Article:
The Eye of the Whirlwind
Russian Identity and Soviet Nation-Building. Quests for Meaning in a Soviet Metropolis
|The Eye of the Whirlwind: Russian Identity and Soviet Nation-Building. Quests for Meaning in a Soviet Metropolis [Abstract] [Index]||Nielsen, Finn Sivert||ENG||1580 K
This monograph-length study is based on 15 months of fieldwork in the Soviet Union in the late 1970's and early 1980's. Most of the fieldwork was carried out in Leningrad (St. Petersburg), but short-term research also took place in Moscow and Dagestan. It is the only field-based study to have been conducted by a Western anthropologist in a Soviet city.
The book discusses Russian identity and Soviet nation-building in a broad perspective, taking as its point of departure a metaphor of Soviet reality derived from Andrey Tarkovsky's film Stalker, which the author develops into a general theory of Soviet economics, political power and culture: The book thus argues that the Soviet state was weakly integrated, that Soviet economy was poorly controlled, and that society was fragmented into semi-autonomous institutions of a quasi-feudal character. Though controversial at the time of writing, this theory has later received extensive support in the anthropological literature on the (post)socialist societies.
After a general introduction to Soviet society, the author proceeds to analyze the rules and conventions of daily life in the Soviet metropolis, by contrasting behavior in private and public contexts. A primary contrast - between "warmth" in family and friendship contexts, and "coldness" in public - is developed into a general theory of the preconditions for communication and interaction in the Soviet intermediary sphere ("civil society"). The Soviet and Russian concept of kul'tura (culture) is extensively discussed, as is the behavior of the anonymous tolpa (mob). Throughout this analysis, extensive use is made of the author's field data (informal interviews, observations etc.).
These conclusions are then, in a series of increasingly wide-ranging and speculative chapters, contextualized in terms of Soviet and Russian history. Extensive use is made of work by political scientists, historians, etc., but primary field data play a central role throughout in the analysis. Among the most important points discussed in these chapters are the traditional Russian values of freedom and authority, late Soviet attempts to establish new forms of public communication, the preconditions for Soviet state legitimacy, the patron-clientage-based organization of the Stalinist state, and evolving patterns of socialization and family life in Soviet society. The ultimate goal of the analysis is to arrive at a formulation of a "paradigm of Russian identity".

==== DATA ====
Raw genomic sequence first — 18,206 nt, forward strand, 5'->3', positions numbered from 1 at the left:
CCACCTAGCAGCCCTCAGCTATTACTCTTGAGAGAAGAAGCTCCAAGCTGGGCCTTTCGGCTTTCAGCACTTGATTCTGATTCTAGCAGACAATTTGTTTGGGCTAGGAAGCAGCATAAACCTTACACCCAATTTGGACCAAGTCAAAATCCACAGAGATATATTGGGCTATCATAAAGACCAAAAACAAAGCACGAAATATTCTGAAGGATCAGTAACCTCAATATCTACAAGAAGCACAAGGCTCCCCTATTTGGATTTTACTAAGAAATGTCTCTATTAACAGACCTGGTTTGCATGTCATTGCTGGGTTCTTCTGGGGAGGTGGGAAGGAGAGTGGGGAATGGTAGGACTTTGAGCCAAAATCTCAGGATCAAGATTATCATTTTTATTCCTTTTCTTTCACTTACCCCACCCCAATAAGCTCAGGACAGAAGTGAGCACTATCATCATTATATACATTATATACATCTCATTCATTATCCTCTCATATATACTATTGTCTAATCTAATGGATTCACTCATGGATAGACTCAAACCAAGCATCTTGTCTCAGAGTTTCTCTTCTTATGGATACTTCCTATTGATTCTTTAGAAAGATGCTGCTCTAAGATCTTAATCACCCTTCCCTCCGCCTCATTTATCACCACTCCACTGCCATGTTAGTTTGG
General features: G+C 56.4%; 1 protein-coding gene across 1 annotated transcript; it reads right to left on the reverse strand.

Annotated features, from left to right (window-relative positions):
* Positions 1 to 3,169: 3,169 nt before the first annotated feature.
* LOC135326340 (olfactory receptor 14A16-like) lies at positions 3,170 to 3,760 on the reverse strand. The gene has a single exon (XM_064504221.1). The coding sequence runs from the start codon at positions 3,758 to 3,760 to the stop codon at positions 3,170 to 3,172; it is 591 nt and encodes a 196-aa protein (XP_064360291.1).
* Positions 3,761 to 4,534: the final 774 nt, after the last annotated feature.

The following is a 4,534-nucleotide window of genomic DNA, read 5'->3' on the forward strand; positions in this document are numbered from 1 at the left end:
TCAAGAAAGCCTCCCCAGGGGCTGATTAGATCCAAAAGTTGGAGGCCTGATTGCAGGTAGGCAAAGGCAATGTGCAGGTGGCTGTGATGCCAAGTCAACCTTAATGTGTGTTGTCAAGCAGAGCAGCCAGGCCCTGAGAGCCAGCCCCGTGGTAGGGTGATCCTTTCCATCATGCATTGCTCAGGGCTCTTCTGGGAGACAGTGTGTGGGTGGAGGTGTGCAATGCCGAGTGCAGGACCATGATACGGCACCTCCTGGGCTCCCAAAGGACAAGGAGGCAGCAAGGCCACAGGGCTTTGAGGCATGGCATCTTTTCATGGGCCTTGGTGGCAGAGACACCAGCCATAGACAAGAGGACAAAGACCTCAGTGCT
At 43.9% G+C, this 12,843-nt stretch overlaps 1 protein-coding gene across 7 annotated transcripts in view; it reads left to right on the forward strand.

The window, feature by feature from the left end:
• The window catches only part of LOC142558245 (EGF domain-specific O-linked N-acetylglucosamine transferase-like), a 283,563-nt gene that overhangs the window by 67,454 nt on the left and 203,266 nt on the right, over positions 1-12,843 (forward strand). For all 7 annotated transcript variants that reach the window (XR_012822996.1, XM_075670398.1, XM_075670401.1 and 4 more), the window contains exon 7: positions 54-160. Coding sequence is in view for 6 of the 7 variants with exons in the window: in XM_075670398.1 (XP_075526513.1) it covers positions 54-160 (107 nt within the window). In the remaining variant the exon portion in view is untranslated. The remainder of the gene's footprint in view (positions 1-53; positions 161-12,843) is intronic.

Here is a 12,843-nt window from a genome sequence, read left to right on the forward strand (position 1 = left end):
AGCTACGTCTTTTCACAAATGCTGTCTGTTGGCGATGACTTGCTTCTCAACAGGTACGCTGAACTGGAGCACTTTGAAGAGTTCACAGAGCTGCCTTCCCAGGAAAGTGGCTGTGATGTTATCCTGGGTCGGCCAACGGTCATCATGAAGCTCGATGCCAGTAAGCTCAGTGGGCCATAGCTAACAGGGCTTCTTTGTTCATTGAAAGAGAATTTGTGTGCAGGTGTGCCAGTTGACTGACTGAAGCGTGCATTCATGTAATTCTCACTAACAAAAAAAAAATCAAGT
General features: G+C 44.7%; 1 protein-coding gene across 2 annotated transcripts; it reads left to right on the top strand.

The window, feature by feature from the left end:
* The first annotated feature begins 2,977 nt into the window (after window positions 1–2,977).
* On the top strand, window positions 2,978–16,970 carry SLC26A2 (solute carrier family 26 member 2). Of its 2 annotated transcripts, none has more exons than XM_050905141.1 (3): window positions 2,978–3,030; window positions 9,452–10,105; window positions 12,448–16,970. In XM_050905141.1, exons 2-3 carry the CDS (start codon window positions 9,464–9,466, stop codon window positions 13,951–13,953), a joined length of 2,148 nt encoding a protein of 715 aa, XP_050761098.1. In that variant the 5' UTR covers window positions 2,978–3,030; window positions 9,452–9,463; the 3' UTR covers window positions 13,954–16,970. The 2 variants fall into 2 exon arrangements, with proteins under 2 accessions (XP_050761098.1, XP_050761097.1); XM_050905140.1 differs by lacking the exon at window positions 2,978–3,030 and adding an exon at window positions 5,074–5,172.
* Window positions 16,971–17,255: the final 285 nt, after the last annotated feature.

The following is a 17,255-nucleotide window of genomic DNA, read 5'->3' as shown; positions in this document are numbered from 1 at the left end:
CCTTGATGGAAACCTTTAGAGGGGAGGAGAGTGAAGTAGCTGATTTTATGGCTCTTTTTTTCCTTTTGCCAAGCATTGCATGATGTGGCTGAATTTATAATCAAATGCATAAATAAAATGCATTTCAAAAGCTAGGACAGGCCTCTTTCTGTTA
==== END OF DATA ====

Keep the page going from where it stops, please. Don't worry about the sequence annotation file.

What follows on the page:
Three full-length portraits of life-projects realized by informants are included: one of an actor in the Soviet informal economy, one of a Russian Orthodox priest, and one of a mother and the cultural-religious circle surrounding her.
The text provides a comprehensive, lively and controversial image of Soviet society and the people who inhabited it.
The book was originally written as a Mag.Art. thesis in social anthropology at the Department of Social Anthropology, University of Oslo, Norway, and remained unpublished for many years due to the sensitive nature of much of the material it contained. It has nevertheless circulated in a limited informal edition in academic circles since the early 1990's. In 2003-04, a revised version was published in Russian (St. Petersburg: Aletheia).
The present, AnthroBase edition is based on the Russian text, from which it has its extensive Preface (which relates the book's conclusions to contemporary anthropological and sociological debates on postsocialism) and a short Epilogue (which contextualizes the mid-1980's analysis from the point of view of postsocialist Russia). The AnthroBase edition also includes materials that were not included in the Russian version: two appendices from 2003 (which discuss i.a. methodological and ethical issues in connection with the original fieldwork); extensive tabular data on Soviet socio-economic conditions (from the original version, partly updated); and survey data on informants (from the orginal version). A number of footnotes were added to the Russian version (and additional notes have been added to the present edition) in order to bring the text up to date; some changes to the main text have been made (mostly to correct errors); and the theoretical sections (particularly in Chapter One) have been simplified and shortened. With these exceptions, the text is published more or less in the form in which it was originally completed, in December 1986.